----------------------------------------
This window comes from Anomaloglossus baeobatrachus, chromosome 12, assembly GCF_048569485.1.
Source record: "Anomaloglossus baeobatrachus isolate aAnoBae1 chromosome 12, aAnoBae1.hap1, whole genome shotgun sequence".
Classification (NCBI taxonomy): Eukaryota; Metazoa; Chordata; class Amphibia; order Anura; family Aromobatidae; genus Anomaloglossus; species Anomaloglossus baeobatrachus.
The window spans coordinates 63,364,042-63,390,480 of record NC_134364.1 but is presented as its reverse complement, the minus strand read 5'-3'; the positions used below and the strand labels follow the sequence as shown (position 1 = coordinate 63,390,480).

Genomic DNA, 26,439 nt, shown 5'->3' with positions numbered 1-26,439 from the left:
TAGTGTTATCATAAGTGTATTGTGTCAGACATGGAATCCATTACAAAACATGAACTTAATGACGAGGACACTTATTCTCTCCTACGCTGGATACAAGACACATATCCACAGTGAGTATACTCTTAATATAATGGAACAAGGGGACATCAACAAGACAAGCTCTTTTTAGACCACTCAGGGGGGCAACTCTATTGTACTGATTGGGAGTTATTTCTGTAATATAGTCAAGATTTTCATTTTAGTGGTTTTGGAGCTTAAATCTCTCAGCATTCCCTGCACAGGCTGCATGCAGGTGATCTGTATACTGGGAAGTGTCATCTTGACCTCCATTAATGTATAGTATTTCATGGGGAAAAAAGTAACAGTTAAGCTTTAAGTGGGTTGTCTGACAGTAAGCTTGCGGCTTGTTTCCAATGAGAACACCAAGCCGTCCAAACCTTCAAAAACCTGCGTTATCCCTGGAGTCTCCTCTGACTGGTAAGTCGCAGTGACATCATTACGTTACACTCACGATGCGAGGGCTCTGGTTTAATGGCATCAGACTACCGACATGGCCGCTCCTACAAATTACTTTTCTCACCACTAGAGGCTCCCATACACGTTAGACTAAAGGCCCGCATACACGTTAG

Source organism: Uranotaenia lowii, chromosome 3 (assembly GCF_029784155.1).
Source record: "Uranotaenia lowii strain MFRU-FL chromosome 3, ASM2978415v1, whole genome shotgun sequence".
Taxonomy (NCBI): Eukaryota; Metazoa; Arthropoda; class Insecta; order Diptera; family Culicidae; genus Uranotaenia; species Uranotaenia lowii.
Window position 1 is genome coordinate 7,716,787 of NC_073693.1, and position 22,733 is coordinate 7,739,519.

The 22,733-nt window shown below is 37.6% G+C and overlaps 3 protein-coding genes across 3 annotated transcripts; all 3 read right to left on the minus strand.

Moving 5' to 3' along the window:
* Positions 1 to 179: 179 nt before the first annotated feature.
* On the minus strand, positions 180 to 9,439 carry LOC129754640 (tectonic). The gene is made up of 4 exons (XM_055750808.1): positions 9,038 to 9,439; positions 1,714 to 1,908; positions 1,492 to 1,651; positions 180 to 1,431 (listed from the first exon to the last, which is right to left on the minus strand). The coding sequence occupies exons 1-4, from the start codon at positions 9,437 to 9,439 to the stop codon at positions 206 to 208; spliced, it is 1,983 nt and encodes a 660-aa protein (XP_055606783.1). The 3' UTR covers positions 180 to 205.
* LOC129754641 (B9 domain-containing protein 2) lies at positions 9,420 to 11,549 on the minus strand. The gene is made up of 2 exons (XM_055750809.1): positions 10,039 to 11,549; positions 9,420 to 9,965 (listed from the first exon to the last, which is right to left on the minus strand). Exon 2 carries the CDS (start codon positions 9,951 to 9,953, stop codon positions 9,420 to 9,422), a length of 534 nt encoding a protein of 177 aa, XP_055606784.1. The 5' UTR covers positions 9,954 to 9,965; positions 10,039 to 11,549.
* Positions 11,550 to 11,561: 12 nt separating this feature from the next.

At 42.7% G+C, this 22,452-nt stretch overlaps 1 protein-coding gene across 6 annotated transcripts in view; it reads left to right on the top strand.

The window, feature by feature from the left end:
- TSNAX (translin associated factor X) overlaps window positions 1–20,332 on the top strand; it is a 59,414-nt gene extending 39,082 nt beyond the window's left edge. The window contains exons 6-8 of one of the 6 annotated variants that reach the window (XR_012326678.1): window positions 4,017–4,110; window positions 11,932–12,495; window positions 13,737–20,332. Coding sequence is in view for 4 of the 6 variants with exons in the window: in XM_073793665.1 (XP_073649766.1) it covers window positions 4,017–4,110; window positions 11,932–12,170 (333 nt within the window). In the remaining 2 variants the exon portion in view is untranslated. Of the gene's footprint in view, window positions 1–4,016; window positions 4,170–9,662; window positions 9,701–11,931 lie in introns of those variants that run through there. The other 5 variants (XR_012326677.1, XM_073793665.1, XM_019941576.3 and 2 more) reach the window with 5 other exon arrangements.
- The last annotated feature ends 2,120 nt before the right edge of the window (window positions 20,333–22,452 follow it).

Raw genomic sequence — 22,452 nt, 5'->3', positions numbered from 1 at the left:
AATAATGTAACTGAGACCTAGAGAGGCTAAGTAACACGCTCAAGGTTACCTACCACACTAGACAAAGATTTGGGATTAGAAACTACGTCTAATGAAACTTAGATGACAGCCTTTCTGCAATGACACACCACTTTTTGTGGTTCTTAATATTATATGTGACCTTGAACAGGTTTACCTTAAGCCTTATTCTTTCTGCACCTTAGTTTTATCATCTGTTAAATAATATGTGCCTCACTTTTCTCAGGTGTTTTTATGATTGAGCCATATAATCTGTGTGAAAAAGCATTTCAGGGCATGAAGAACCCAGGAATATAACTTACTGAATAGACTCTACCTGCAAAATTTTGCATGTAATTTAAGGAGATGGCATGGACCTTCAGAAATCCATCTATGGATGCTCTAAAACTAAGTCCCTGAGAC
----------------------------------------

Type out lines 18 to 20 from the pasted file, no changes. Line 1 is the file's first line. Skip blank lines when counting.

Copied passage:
The window, feature by feature from the left end:
- TSNAX (translin associated factor X) overlaps window positions 1–20,332 on the top strand; it is a 59,414-nt gene extending 39,082 nt beyond the window's left edge. The window contains exons 6-8 of one of the 6 annotated variants that reach the window (XR_012326678.1): window positions 4,017–4,110; window positions 11,932–12,495; window positions 13,737–20,332. Coding sequence is in view for 4 of the 6 variants with exons in the window: in XM_073793665.1 (XP_073649766.1) it covers window positions 4,017–4,110; window positions 11,932–12,170 (333 nt within the window). In the remaining 2 variants the exon portion in view is untranslated. Of the gene's footprint in view, window positions 1–4,016; window positions 4,170–9,662; window positions 9,701–11,931 lie in introns of those variants that run through there. The other 5 variants (XR_012326677.1, XM_073793665.1, XM_019941576.3 and 2 more) reach the window with 5 other exon arrangements.
- The last annotated feature ends 2,120 nt before the right edge of the window (window positions 20,333–22,452 follow it).